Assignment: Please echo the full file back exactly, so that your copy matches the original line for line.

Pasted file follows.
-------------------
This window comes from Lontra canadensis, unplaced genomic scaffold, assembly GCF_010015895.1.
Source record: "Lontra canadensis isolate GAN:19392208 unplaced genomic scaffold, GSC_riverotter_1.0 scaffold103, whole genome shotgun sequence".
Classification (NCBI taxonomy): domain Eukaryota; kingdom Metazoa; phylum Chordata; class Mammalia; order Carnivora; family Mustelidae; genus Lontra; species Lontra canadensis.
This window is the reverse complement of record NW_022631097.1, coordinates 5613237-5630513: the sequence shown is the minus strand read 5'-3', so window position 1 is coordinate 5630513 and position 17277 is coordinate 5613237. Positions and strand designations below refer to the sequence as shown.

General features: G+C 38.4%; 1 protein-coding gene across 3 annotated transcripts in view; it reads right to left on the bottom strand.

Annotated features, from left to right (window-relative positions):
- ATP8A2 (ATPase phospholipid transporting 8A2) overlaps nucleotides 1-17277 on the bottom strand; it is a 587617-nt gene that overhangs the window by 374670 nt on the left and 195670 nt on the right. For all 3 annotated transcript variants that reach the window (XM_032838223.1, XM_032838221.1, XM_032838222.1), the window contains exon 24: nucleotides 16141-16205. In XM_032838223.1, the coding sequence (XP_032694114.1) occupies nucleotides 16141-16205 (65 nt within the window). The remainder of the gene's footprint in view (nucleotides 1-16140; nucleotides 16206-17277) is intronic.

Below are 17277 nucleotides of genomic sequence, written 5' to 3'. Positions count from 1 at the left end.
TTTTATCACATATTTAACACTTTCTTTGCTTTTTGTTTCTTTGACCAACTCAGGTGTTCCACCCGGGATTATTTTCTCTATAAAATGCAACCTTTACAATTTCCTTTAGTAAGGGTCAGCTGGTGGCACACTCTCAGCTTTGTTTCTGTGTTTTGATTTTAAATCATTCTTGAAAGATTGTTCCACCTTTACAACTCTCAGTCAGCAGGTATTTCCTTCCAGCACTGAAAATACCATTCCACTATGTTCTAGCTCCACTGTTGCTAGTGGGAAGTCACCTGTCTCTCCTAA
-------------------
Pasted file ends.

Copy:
This window comes from Lontra canadensis, unplaced genomic scaffold, assembly GCF_010015895.1.
Source record: "Lontra canadensis isolate GAN:19392208 unplaced genomic scaffold, GSC_riverotter_1.0 scaffold103, whole genome shotgun sequence".
Classification (NCBI taxonomy): domain Eukaryota; kingdom Metazoa; phylum Chordata; class Mammalia; order Carnivora; family Mustelidae; genus Lontra; species Lontra canadensis.
This window is the reverse complement of record NW_022631097.1, coordinates 5613237-5630513: the sequence shown is the minus strand read 5'-3', so window position 1 is coordinate 5630513 and position 17277 is coordinate 5613237. Positions and strand designations below refer to the sequence as shown.

General features: G+C 38.4%; 1 protein-coding gene across 3 annotated transcripts in view; it reads right to left on the bottom strand.

Annotated features, from left to right (window-relative positions):
- ATP8A2 (ATPase phospholipid transporting 8A2) overlaps nucleotides 1-17277 on the bottom strand; it is a 587617-nt gene that overhangs the window by 374670 nt on the left and 195670 nt on the right. For all 3 annotated transcript variants that reach the window (XM_032838223.1, XM_032838221.1, XM_032838222.1), the window contains exon 24: nucleotides 16141-16205. In XM_032838223.1, the coding sequence (XP_032694114.1) occupies nucleotides 16141-16205 (65 nt within the window). The remainder of the gene's footprint in view (nucleotides 1-16140; nucleotides 16206-17277) is intronic.

Below are 17277 nucleotides of genomic sequence, written 5' to 3'. Positions count from 1 at the left end.
TTTTATCACATATTTAACACTTTCTTTGCTTTTTGTTTCTTTGACCAACTCAGGTGTTCCACCCGGGATTATTTTCTCTATAAAATGCAACCTTTACAATTTCCTTTAGTAAGGGTCAGCTGGTGGCACACTCTCAGCTTTGTTTCTGTGTTTTGATTTTAAATCATTCTTGAAAGATTGTTCCACCTTTACAACTCTCAGTCAGCAGGTATTTCCTTCCAGCACTGAAAATACCATTCCACTATGTTCTAGCTCCACTGTTGCTAGTGGGAAGTCACCTGTCTCTCCTAA